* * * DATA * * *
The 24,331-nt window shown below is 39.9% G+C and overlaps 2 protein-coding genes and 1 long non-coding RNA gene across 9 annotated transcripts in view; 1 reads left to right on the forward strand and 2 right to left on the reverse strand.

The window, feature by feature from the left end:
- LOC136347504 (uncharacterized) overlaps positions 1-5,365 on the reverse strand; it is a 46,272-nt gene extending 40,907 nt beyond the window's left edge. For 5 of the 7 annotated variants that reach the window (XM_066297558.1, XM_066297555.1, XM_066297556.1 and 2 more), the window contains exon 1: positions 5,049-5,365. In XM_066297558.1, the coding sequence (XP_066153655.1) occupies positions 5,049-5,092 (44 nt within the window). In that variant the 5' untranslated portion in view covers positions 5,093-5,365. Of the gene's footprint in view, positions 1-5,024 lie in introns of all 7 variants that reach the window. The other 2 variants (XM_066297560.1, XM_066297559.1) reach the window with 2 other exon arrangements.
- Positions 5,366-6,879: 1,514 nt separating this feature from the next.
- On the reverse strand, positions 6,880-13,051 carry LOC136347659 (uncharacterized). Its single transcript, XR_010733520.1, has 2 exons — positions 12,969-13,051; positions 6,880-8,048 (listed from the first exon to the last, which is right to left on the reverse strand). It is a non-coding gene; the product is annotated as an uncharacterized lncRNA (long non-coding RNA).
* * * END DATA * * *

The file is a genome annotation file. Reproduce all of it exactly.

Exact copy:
The 24,331-nt window shown below is 39.9% G+C and overlaps 2 protein-coding genes and 1 long non-coding RNA gene across 9 annotated transcripts in view; 1 reads left to right on the forward strand and 2 right to left on the reverse strand.

The window, feature by feature from the left end:
- LOC136347504 (uncharacterized) overlaps positions 1-5,365 on the reverse strand; it is a 46,272-nt gene extending 40,907 nt beyond the window's left edge. For 5 of the 7 annotated variants that reach the window (XM_066297558.1, XM_066297555.1, XM_066297556.1 and 2 more), the window contains exon 1: positions 5,049-5,365. In XM_066297558.1, the coding sequence (XP_066153655.1) occupies positions 5,049-5,092 (44 nt within the window). In that variant the 5' untranslated portion in view covers positions 5,093-5,365. Of the gene's footprint in view, positions 1-5,024 lie in introns of all 7 variants that reach the window. The other 2 variants (XM_066297560.1, XM_066297559.1) reach the window with 2 other exon arrangements.
- Positions 5,366-6,879: 1,514 nt separating this feature from the next.
- On the reverse strand, positions 6,880-13,051 carry LOC136347659 (uncharacterized). Its single transcript, XR_010733520.1, has 2 exons — positions 12,969-13,051; positions 6,880-8,048 (listed from the first exon to the last, which is right to left on the reverse strand). It is a non-coding gene; the product is annotated as an uncharacterized lncRNA (long non-coding RNA).